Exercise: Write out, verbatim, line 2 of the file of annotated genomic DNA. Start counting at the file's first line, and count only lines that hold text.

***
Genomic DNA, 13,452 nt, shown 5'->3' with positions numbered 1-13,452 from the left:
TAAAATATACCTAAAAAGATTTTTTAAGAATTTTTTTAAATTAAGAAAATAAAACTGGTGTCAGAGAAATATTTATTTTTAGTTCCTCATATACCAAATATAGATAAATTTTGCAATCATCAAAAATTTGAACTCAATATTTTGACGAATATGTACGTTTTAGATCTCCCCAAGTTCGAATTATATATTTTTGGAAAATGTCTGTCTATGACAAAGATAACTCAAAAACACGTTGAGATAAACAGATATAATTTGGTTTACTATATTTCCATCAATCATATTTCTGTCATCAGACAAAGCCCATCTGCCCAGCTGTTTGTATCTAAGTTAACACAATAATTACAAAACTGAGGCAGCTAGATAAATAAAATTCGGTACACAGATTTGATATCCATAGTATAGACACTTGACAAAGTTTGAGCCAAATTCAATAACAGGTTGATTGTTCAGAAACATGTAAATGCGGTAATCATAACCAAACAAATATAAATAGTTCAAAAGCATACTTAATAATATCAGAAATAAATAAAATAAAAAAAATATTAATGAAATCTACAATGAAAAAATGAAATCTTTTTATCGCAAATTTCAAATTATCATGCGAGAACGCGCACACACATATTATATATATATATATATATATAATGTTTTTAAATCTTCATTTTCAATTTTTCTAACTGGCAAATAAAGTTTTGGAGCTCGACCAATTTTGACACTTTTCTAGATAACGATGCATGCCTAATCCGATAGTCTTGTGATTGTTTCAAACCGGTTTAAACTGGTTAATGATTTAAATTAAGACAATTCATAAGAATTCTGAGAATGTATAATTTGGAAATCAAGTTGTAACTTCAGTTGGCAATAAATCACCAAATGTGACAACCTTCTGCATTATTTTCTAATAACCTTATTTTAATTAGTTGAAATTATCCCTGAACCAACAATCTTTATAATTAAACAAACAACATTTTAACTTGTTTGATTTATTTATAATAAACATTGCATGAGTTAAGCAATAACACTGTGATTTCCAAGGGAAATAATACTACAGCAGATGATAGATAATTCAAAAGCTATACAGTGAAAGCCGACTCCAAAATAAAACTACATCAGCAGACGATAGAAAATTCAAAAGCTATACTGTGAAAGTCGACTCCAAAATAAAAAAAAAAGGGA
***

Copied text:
TAAAATATACCTAAAAAGATTTTTTAAGAATTTTTTTAAATTAAGAAAATAAAACTGGTGTCAGAGAAATATTTATTTTTAGTTCCTCATATACCAAATATAGATAAATTTTGCAATCATCAAAAATTTGAACTCAATATTTTGACGAATATGTACGTTTTAGATCTCCCCAAGTTCGAATTATATATTTTTGGAAAATGTCTGTCTATGACAAAGATAACTCAAAAACACGTTGAGATAAACAGATATAATTTGGTTTACTATATTTCCATCAATCATATTTCTGTCATCAGACAAAGCCCATCTGCCCAGCTGTTTGTATCTAAGTTAACACAATAATTACAAAACTGAGGCAGCTAGATAAATAAAATTCGGTACACAGATTTGATATCCATAGTATAGACACTTGACAAAGTTTGAGCCAAATTCAATAACAGGTTGATTGTTCAGAAACATGTAAATGCGGTAATCATAACCAAACAAATATAAATAGTTCAAAAGCATACTTAATAATATCAGAAATAAATAAAATAAAAAAAATATTAATGAAATCTACAATGAAAAAATGAAATCTTTTTATCGCAAATTTCAAATTATCATGCGAGAACGCGCACACACATATTATATATATATATATATATATAATGTTTTTAAATCTTCATTTTCAATTTTTCTAACTGGCAAATAAAGTTTTGGAGCTCGACCAATTTTGACACTTTTCTAGATAACGATGCATGCCTAATCCGATAGTCTTGTGATTGTTTCAAACCGGTTTAAACTGGTTAATGATTTAAATTAAGACAATTCATAAGAATTCTGAGAATGTATAATTTGGAAATCAAGTTGTAACTTCAGTTGGCAATAAATCACCAAATGTGACAACCTTCTGCATTATTTTCTAATAACCTTATTTTAATTAGTTGAAATTATCCCTGAACCAACAATCTTTATAATTAAACAAACAACATTTTAACTTGTTTGATTTATTTATAATAAACATTGCATGAGTTAAGCAATAACACTGTGATTTCCAAGGGAAATAATACTACAGCAGATGATAGATAATTCAAAAGCTATACAGTGAAAGCCGACTCCAAAATAAAACTACATCAGCAGACGATAGAAAATTCAAAAGCTATACTGTGAAAGTCGACTCCAAAATAAAAAAAAAAGGGA